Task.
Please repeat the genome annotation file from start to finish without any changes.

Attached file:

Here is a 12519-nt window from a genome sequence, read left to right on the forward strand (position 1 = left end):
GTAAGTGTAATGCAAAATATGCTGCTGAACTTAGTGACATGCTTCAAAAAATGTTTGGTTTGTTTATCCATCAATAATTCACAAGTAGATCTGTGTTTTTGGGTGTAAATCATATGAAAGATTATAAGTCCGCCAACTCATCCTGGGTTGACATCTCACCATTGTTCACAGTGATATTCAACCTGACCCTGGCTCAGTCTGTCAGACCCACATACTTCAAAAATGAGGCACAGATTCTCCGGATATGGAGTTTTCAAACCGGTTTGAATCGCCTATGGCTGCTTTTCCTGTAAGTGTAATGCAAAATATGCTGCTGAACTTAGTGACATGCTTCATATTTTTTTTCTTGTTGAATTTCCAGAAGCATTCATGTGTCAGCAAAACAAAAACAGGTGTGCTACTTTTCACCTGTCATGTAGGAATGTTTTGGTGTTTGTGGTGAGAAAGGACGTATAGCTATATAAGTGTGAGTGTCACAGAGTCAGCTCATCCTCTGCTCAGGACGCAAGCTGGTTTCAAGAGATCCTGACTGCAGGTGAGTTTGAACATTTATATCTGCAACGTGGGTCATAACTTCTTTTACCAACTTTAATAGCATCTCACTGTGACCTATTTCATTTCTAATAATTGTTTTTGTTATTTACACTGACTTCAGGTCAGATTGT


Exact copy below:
Here is a 12519-nt window from a genome sequence, read left to right on the forward strand (position 1 = left end):
GTAAGTGTAATGCAAAATATGCTGCTGAACTTAGTGACATGCTTCAAAAAATGTTTGGTTTGTTTATCCATCAATAATTCACAAGTAGATCTGTGTTTTTGGGTGTAAATCATATGAAAGATTATAAGTCCGCCAACTCATCCTGGGTTGACATCTCACCATTGTTCACAGTGATATTCAACCTGACCCTGGCTCAGTCTGTCAGACCCACATACTTCAAAAATGAGGCACAGATTCTCCGGATATGGAGTTTTCAAACCGGTTTGAATCGCCTATGGCTGCTTTTCCTGTAAGTGTAATGCAAAATATGCTGCTGAACTTAGTGACATGCTTCATATTTTTTTTCTTGTTGAATTTCCAGAAGCATTCATGTGTCAGCAAAACAAAAACAGGTGTGCTACTTTTCACCTGTCATGTAGGAATGTTTTGGTGTTTGTGGTGAGAAAGGACGTATAGCTATATAAGTGTGAGTGTCACAGAGTCAGCTCATCCTCTGCTCAGGACGCAAGCTGGTTTCAAGAGATCCTGACTGCAGGTGAGTTTGAACATTTATATCTGCAACGTGGGTCATAACTTCTTTTACCAACTTTAATAGCATCTCACTGTGACCTATTTCATTTCTAATAATTGTTTTTGTTATTTACACTGACTTCAGGTCAGATTGT